Penalising the patients
PUBLISHED: 09:00 14 February 2009 | UPDATED: 10:30 10 June 2010
Whatever the rationale of charging people who visit Exmouth Hospital by car, it does not seem reasonable that this should also apply to those visiting their GP at the Claremont Grove Medical Centre (Journal, February 5) Because people can use cars, they a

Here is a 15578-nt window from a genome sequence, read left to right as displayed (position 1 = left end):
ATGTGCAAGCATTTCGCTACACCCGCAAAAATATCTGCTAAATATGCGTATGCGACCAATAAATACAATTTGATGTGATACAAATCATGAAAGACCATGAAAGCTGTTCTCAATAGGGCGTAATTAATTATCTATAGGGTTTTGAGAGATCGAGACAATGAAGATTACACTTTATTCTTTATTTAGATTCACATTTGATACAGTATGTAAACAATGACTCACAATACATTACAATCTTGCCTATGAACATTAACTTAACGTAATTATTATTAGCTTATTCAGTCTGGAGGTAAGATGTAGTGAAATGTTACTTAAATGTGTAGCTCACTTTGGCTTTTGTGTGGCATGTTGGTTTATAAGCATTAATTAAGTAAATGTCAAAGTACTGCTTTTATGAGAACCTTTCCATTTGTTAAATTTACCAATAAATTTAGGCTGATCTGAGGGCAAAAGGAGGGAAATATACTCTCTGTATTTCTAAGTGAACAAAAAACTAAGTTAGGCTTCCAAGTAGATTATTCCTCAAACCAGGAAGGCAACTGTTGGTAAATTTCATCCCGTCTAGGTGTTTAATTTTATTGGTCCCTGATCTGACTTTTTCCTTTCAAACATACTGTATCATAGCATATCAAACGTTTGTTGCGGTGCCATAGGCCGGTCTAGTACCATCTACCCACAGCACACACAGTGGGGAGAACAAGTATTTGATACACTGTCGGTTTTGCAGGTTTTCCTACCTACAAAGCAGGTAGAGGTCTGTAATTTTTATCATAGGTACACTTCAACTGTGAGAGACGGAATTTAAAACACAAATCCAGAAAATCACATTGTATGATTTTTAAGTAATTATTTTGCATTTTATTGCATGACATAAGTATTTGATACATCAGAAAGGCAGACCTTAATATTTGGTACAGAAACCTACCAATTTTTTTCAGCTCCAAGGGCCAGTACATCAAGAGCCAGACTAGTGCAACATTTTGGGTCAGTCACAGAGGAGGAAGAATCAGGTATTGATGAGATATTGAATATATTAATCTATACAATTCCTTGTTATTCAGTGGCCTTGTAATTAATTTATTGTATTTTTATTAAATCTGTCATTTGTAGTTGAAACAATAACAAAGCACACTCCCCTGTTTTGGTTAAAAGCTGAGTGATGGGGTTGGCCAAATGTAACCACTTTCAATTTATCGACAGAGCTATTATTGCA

Whatever the rationale of charging people who visit Exmouth Hospital by car, it does not seem reasonable that this should also apply to those visiting their GP at the Claremont Grove Medical Centre (Journal, February 5)Because people can use cars, they are now willing to bring poorly children or their elderly unwell relatives to the surgery for appointments rather than (as used to happen when I was a child) the GP having to make a home visit.This is obviously a more efficient use of GPs' time because they only have to make home visits to those who are really too ill to go to the surgery.Imposing car-parking charges will penalise patients for something that enables the NHS to work more efficiently.Most people who are attending the GP do not need to park for two hours and will resent paying £1.40 for a short visit. This will no doubt encourage some to park in the residential roads around the medical centre, causing more inconvenience to those who live there.If this policy is being introduced to prevent abuse rather than as a surreptitious means of raising money, it must be possible to devise a free ticketing system that shows how long cars have been parked.There could be automatic fines after two hours unless the drivers concerned could prove they had a genuine medical reason for continuing to park over that time. There is current a strong bond of trust between the public and those who provide their GP medical services. In maintaining this trust, it is important that ordinary people do not feel they are being exploited, especially in the current economic situation.Jenny Budden,49A Cranford Avenue, Exmouth.